1000 Year Eggs

Adapted recipe by silkroadgourmet

1000 Year Eggs

Photo by Robert P.

  • Prep Time


  • Total Time


  • Servings



  • 3

    – 4 cups black tea brewed very strong + strained tea leaves

  • cup sea salt

  • 3

    cups wood ash

  • 3

    cups charcoal ash

  • cups quicklime

  • 18

    fresh duck eggs

  • 2-3

    pounds rice chaff

  • Latex gloves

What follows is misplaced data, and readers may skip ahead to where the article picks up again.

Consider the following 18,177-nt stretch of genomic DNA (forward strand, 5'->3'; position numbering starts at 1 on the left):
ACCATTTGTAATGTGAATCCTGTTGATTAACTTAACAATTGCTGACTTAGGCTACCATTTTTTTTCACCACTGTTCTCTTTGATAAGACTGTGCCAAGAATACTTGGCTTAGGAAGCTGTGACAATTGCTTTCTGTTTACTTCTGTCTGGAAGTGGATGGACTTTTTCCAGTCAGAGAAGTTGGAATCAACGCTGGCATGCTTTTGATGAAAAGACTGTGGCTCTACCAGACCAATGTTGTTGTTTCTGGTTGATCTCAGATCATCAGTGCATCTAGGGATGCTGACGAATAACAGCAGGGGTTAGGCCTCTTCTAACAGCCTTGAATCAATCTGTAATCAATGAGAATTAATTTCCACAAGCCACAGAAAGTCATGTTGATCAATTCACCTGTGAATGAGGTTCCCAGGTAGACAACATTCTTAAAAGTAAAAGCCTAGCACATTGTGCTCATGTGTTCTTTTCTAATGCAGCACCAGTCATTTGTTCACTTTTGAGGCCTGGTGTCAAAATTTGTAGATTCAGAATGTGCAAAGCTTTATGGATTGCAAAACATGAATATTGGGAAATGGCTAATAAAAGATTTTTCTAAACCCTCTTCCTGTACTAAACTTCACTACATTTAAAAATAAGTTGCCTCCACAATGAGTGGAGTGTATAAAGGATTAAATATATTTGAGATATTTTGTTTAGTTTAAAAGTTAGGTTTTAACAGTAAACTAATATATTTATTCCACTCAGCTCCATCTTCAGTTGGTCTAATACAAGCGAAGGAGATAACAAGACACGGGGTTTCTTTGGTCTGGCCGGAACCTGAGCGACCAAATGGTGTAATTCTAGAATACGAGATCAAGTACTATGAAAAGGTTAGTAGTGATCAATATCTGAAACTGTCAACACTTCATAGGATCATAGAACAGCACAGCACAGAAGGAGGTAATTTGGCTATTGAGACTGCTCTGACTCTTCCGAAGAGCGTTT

Brew the tea. At least a cup of loose tea leaves for 8 cups of water Let the tea sit for at least an hour to get really strong. In the meantime, find a large, non-reactive vessel (like a plastic painter’s bucket or other very large and deep bowl) and put the salt, ashed and quicklime into the bowl. When the tea is done, add about 3 cups and stir well. Then strain the tea, preserving both the liquid and the solids and add the spent tea leaves to the mud mixture. If necessary, add more brewed tea until the mud is a thick, but not watery solution. Put on latex or other protective gloves. The mud is caustic and will cause skin discomfort. Place the first batch of eggs into the mud and coat them well. Let them sit for about 15 minutes before moving on to the next step. Find a large, deep bowl and fill it with rice chaff. After the eggs have rested in the mud, take them up one at a time and make sure they are completely coated. The mud is a bit sticky and almost serous and doesn't want to adhere to the surface of the shell. When the coating is more or less uniform, place the egg in the chaff. Wipe excess mud off of your gloves by scraping on the edge of the vessel holding the mud. Then take handfulls of chaff and cover the egg with it completely. Pick up the egg and put chaff on the reverse side if needed. Then lightly compress the egg in your hand to try to get the chaff to bond with the mud. Remember the egg is raw and don’t squeeze too hard. When the chaff fully coats the egg (add more chaff if necessary), set it on a plate and move onto the next egg. When all of the intended eggs are coated with mud and chaff, clean up. Let the eggs sit overnight before burying them in soil and lime. Use soil from outside (not potting soil) to fill the crock to get some natural microorganisms in the mix. Set crock in an out-of-the-way place and wait a few months. 100 days


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